NEW YORK SUPREME COURT, APPELLATE DIVISION, FOURTH DEPARTMENT
December 30, 2009
WILLIAM GUSTAFSON, AS ADMINISTRATOR D.B.N. OF THE ESTATE OF BRUCE G. GUSTAFSON, DECEASED, RESPONDENT,
PAUL C. DIPPERT, D.O., ET AL., DEFENDANTS, AND ANDREW J. STANSBERRY, R.P.A., APPELLANT. (APPEAL NO. 1.)
Appeal from an order of the Supreme Court, Erie County (Joseph D. Mintz, J.), entered October 14, 2008 in a medical malpractice action. The order denied the cross motion of defendant Andrew J. Stansberry, R.P.A. to disqualify a certain law firm from representing plaintiff.
Published by New York State Law Reporting Bureau pursuant to Judiciary Law § 431.
As corrected through Wednesday, February 10, 2010
It is hereby ordered that the order so appealed from is unanimously affirmed without costs.
In appeal No. 1, defendant Andrew J. Stansberry, R.P.A. appeals from an order denying his cross motion to disqualify the law firm of Lipsitz Green Scime Cambria LLP (Lipsitz Green) from representing plaintiff in this medical malpractice action based upon an alleged conflict of interest. We affirm. Stansberry "failed to meet [his] burden of making 'a clear showing that disqualification [was] warranted' " (Lake v Kaleida Health, 60 AD3d 1469, 1470 ). In support of his contention that he is a current client of Lipsitz Green, Stansberry alleged in a conclusory manner that he was represented by Lipsitz Green for "many years." In addition, he submitted evidence establishing that an attorney from Lipsitz Green represented him in a family court matter in 1998 and that he made a single telephone call to that attorney in late 2007 or early 2008. Such slim evidence and "generalized allegations . . . are insufficient to justify disqualification" (Jamaica Pub. Serv. Co. v AIU Ins. Co., 92 NY2d 631, 638 ). Although Stansberry established that he was in fact a former client of Lipsitz Green, he failed "to establish that the issues in the present litigation are identical to or essentially the same as those in the prior representation or that [Lipsitz Green] received specific, confidential information substantially related to the present litigation" (Sgromo v St. Joseph's Hosp. Health Ctr., 245 AD2d 1096, 1097 ). In any event, Stansberry knew or should have known of the facts underlying the alleged conflict of interest approximately four years before he made his cross motion, and " 'to allow disqualification at this advanced stage of [the] litigation would severely prejudice [plaintiff]' " (Lake, 60 AD3d at 1470).
Contrary to Stansberry's further contention, Supreme Court properly refused to conduct a hearing on the cross motion inasmuch as "mere conclusory assertions that there is a conflict of interest are insufficient to warrant a hearing" (Olmoz v Town of Fishkill, 258 AD2d 447, 448 ). The court also properly refused to consider an ex parte affidavit submitted by Stansberry for in camera review (see generally Jamaica Pub. Serv. Co., 92 NY2d at 637-638). We note that, although a party may rebut the presumption that an entire firm must be disqualified based on a single attorney's possession of confidential client information (see Kassis v Teacher's Ins. & Annuity Assn., 93 NY2d 611, 617 ), such rebuttal is impossible if the party was not permitted access to the evidence of the alleged conflict of interest.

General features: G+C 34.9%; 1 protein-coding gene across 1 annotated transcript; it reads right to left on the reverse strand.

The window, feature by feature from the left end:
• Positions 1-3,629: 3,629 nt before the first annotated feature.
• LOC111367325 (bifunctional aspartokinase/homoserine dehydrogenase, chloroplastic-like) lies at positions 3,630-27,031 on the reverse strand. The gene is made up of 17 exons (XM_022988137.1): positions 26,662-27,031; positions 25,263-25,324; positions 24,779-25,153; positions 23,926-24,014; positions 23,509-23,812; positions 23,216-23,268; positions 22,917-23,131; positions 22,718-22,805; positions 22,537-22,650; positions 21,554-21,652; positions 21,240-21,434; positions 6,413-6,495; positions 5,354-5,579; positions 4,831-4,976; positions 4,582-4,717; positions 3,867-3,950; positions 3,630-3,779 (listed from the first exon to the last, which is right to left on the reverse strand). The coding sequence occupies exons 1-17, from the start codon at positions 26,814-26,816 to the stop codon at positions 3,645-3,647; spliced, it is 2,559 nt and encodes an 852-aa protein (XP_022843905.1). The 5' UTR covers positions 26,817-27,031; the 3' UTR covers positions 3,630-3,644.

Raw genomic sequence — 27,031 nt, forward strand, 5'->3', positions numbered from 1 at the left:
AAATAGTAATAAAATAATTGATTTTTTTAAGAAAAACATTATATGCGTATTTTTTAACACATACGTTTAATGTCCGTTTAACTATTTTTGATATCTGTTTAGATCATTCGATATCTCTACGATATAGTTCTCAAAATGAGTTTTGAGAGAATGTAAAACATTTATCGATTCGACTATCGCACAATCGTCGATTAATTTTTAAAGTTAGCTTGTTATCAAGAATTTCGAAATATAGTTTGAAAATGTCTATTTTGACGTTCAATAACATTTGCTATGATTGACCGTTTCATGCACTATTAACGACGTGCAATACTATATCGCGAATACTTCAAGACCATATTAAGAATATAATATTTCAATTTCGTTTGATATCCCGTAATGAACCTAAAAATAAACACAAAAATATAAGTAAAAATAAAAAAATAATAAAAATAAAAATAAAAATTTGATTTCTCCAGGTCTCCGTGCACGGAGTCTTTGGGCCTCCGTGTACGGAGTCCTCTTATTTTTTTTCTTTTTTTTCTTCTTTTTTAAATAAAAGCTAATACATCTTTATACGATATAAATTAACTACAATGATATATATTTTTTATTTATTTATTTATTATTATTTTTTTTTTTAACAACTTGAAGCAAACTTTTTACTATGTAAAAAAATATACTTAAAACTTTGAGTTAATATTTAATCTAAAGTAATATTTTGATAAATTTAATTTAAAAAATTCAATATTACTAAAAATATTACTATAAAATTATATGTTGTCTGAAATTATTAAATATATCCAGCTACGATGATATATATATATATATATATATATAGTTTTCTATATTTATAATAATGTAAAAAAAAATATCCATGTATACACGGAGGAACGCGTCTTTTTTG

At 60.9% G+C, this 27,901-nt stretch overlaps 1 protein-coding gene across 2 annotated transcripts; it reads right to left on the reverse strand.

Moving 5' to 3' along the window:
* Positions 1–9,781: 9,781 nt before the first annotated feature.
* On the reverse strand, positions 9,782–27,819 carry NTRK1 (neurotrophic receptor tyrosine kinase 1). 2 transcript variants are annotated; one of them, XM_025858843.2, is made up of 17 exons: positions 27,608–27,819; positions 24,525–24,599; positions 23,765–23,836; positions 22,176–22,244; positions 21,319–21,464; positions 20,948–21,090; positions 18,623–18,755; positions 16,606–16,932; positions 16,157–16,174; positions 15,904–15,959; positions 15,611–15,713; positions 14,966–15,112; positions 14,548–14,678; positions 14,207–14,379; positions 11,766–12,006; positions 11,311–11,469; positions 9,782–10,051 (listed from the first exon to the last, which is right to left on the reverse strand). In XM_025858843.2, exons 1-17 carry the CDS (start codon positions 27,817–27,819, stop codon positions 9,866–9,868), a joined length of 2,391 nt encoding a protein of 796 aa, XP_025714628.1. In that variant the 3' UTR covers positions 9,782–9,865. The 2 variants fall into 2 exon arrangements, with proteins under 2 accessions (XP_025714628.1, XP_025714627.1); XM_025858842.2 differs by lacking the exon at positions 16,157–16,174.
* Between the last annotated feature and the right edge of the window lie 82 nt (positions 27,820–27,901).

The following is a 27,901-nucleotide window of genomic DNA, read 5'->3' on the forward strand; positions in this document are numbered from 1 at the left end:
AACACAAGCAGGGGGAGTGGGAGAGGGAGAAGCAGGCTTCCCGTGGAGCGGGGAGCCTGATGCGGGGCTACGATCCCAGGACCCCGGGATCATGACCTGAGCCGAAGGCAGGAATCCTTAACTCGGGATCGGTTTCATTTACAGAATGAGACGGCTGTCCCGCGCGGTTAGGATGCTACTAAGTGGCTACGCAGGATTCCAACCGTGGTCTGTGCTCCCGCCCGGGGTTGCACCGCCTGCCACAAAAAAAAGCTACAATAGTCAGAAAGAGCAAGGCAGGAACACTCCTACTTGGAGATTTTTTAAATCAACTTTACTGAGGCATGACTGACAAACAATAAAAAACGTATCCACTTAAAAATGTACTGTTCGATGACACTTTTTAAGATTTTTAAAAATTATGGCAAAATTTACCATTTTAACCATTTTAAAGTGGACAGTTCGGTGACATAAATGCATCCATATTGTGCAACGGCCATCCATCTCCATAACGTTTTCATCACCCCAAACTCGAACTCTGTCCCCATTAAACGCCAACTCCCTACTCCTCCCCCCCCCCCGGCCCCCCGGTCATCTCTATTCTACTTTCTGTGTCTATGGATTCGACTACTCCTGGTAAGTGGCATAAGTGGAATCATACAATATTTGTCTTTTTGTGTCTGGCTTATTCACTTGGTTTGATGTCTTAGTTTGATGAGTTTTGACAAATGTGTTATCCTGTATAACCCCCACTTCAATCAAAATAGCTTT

With respect to the order in appeal No. 2, Stansberry and Jeffrey P. Steinig, M.D. (collectively, defendants) have not addressed any issues concerning that order in their brief on appeal. Thus, we deem any such issues abandoned (see Matter of Ronnie P., 63 AD3d 1527 ; Ciesinski v Town of Aurora, 202 AD2d 984 ).
Finally, with respect to the order in appeal No. 3, defendants contend that the court, in settling the record on appeal in appeal Nos. 1 and 2, erred in excluding Stansberry's ex parte affidavit. We reject that contention. The court did not read the affidavit before it ruled on Stansberry's cross motion to disqualify Lipsitz Green, and thus the affidavit was not a document "upon which the . . . order [in appeal No. 1] was founded" (CPLR 5526; see also 22 NYCRR 1000.4 [a] ). Also contrary to defendants' contention in appeal No. 3, the 1998 retainer agreement between Stansberry and Lipsitz Green was properly included in the record on appeal because it is undisputed that the retainer agreement was accurately described for the court during an oral argument for which no stenographic record was made and the order denying Stansberry's cross motion lists the retainer agreement as one of the documents considered by the court in deciding the cross motion (see CPLR 5526; see also 22 NYCRR 1000.4 [a] ).
Present: Martoche, J.P., Smith, Fahey, Carni and Pine, JJ.
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